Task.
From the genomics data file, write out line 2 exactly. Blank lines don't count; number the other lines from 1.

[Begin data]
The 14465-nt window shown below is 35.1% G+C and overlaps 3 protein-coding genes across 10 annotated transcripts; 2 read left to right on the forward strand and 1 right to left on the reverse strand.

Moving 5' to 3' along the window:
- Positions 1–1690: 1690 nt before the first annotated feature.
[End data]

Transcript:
Moving 5' to 3' along the window: